It’ll be peanuts and Cracker Jack in 2021 for Great Falls Voyagers fans as Major League Baseball and the Pioneer League announced in a Monday news release that the Pioneer League is safe.
Starting in 2021, the Pioneer League will transition from affiliated status to an independent professional MLB Partner League that will continue to provide baseball to Montana, Idaho, Utah and Colorado.
Morgan Sword, MLB’s Executive Vice President, Baseball Economics & Operations, said, “Over the past year, we have worked closely with Pioneer League owners and elected officials to ensure the continued success of baseball in the Mountain West. We’re excited to support this new initiative and look forward to Pioneer League baseball returning in 2021.”
The resumption of games will depend on COVID-19 circumstances as the new season begins.
All eight members of the Pioneer League – the Billings Mustangs, the Grand Junction Rockies, the Great Falls Voyagers, the Idaho Falls Chukars, the Missoula PaddleHeads, the Ogden Raptors, the Northern Colorado Owlz and the Rocky Mountain Vibes – will continue participating in the league and will maintain their existing team names and brands.
Orbit waits to step on the field for mid-inning entertainment at Centene Stadium. After a year in limbo, the Pioneer League will continue in Montana through a partnership with Major League Baseball.
The Voyagers were previously a rookie level club affiliated with the Chicago White Sox organization. Prior to the branding change to the Voyagers, the Great Falls team was a farm club for the Los Angeles Dodgers.
Baseball in Great Falls has spent a year in limbo since the announcement in November 2019 that MLB commissioner Rob Manfred had proposed eliminating 42 minor-league teams.
The move sparked immediate protests from fans, stadiums and even the upper echelons of Montana government.
Following the announcement, U.S. Sens. Jon Tester and Steve Daines and Montana Gov. Steve Bullock all sent open letters to Manfred asking him to reconsider.
Even after meetings with all three top Montana officials, things didn’t look good.
Daines brought out the big guns in June of this year, introducing legislation that proposed to prevent MLB teams from receiving assistance from the CARES (Coronavirus Aid, Relief, and Economic Security) Act if the teams were eliminated.
Brantley Bell (49) slides safely into Great Falls second baseman Victor Velasquez (6) on Monday during the Billings Mustangs vs. Great Falls Voyagers game at Dehler Park, September 7, 2015. Baseball will stay in Great Falls after months of doubt, it was announced Monday, as the Pioneer League will continue as a Partner League to Major League Baseball.
Now, as a Partner League, the Pioneer League will collaborate with MLB to provide organized baseball to communities throughout the Western U.S. and Canada.
In response to the news, Tester and Daines commented as part of Monday’s release.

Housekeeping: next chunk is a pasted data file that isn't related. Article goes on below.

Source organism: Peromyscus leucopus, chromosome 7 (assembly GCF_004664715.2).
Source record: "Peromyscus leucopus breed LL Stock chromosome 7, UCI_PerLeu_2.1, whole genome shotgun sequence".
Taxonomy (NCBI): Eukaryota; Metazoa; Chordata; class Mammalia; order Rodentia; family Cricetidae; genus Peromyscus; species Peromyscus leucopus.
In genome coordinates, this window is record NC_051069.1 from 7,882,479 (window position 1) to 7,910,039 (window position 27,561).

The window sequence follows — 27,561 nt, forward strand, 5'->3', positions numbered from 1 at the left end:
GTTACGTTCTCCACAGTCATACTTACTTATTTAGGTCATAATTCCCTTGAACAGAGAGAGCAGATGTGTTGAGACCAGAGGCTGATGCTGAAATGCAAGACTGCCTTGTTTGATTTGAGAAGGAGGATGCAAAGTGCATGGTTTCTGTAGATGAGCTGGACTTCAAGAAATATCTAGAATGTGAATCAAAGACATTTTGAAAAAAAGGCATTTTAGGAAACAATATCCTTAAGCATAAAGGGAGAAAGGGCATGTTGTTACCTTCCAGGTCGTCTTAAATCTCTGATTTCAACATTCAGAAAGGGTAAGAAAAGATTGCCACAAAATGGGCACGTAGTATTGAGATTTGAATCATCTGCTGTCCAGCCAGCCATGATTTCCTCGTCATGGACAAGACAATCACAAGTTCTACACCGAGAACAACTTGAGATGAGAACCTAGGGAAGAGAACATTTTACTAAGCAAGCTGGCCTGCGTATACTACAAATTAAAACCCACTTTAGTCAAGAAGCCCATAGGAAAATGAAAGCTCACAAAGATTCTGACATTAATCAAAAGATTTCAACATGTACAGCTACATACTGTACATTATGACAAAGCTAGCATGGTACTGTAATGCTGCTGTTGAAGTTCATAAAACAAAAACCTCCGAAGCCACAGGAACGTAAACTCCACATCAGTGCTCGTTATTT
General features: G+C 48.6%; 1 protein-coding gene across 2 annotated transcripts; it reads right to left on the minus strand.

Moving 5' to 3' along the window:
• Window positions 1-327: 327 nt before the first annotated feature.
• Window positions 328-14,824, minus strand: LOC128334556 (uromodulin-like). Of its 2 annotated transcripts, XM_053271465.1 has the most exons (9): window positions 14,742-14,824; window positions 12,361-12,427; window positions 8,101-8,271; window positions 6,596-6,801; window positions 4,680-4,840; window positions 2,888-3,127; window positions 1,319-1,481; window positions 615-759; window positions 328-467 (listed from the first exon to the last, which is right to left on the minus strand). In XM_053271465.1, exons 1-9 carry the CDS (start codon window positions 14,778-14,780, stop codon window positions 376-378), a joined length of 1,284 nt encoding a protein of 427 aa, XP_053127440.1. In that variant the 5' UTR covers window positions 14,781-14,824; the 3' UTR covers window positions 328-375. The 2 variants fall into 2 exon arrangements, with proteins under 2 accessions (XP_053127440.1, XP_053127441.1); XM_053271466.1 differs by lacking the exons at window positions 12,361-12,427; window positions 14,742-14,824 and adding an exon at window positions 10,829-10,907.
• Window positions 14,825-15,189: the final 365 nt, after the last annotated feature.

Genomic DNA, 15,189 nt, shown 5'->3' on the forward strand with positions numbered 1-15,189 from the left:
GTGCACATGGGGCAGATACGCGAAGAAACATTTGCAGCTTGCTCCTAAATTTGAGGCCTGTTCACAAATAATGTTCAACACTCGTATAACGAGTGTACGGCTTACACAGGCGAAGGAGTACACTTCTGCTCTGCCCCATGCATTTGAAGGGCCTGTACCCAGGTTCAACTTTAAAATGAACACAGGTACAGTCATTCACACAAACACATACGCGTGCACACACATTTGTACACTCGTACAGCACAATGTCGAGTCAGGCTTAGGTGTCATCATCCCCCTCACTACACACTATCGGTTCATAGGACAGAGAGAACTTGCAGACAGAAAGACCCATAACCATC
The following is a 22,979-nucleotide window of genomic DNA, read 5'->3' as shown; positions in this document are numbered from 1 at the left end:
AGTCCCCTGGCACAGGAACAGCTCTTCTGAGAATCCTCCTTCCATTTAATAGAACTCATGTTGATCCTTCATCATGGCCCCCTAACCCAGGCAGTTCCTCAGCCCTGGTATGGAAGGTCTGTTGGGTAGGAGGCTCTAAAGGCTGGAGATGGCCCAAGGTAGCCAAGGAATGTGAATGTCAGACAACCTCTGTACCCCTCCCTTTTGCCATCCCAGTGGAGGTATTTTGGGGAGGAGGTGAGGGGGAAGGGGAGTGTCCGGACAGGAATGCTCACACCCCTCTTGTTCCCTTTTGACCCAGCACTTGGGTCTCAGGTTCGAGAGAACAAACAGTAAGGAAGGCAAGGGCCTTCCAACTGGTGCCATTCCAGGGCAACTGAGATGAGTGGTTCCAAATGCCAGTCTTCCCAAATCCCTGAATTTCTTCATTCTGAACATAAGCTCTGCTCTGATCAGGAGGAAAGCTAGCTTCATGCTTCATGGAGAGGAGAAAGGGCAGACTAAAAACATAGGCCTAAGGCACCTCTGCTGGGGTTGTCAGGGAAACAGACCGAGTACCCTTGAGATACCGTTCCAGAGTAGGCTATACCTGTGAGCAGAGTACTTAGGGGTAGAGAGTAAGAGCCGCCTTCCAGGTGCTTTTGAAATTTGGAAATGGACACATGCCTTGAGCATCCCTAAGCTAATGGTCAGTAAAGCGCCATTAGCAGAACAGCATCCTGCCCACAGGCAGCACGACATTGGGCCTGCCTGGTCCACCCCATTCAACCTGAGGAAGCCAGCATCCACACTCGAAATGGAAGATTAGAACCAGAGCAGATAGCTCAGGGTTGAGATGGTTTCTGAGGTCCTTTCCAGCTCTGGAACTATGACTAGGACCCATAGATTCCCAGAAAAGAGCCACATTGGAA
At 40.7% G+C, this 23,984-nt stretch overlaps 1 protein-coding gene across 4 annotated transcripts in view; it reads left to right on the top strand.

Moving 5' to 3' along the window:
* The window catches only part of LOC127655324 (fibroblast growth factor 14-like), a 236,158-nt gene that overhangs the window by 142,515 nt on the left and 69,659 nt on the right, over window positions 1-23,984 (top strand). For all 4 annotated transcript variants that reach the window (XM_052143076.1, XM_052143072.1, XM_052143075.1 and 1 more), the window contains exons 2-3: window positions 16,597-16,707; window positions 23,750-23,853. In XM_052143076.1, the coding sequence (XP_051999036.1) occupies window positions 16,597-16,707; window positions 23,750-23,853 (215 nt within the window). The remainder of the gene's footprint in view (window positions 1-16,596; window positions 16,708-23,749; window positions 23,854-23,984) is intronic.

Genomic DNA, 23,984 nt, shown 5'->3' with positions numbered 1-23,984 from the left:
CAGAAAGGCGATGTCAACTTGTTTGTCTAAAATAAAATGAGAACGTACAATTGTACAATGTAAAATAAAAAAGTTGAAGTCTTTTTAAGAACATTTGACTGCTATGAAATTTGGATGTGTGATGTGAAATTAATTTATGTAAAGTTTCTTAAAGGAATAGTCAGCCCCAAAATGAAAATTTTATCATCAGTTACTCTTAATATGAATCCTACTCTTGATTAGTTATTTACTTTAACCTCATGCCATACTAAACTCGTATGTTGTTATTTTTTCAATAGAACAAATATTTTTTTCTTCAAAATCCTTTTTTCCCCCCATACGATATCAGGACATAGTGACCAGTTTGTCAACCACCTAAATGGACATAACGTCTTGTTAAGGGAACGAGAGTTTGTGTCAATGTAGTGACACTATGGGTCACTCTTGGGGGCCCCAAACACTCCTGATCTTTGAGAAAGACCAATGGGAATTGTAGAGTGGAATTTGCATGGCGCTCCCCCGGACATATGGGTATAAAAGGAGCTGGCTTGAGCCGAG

Tester said, “Big Sky Country is professional baseball country…the roots of our Pioneer League clubs run deep, and I’m going to keep working to strengthen MLB’s relationship with our state so that baseball will continue to thrive in our communities and across rural America.”
“Professional baseball in Montana helps bring our communities together and drive our local economies,” Daines said. “It was my privilege to fight for the future of Montana’s minor league teams, and I look forward to seeing the success of the league.”
Voyagers team CEO and principal owner Vinney Purpura and Voyagers President Scott Reasoner also expressed their happiness at the news.
“The Great Falls Voyagers are excited about the new partnership agreement the Pioneer League has with Major League Baseball,” said Purpura. “We look forward to the resumption of America’s pastime in our community and region.”
“We’re thrilled to be a part of the newly revamped Pioneer League, welcoming in a strong new partnership with MLB and giving our fans the opportunity to continue to come out and enjoy high-level professional baseball in Great Falls,” said Reasoner. “We could not be more appreciative of all the support we have received during the past year and look forward to many more summer nights of family fun and community out at Centene Stadium.”
MLB will provide initial funding for the league’s operating expenses and install scouting technology in Pioneer League ballparks to provide MLB Clubs with scouting information on Pioneer League players.
The agreement includes a procedure for player transfers to MLB Clubs, and leagues will explore joint marketing, ticketing and fan engagement opportunities.
Monday’s announcement follows another in late September on the Appalachian League’s evolution into a college wood bat league for the nation’s top rising freshmen and sophomores, as well as the unveiling of the new MLB Draft League in Pennsylvania, New Jersey, West Virginia and Ohio.
These are both part of MLB’s broader efforts to modernize player development while preserving baseball in local communities.
The Atlantic League, the American Association and the Frontier League have also become MLB Partner Leagues.
Each covers a different geographic area in the United States and Canada, attracting players of varying levels of experience.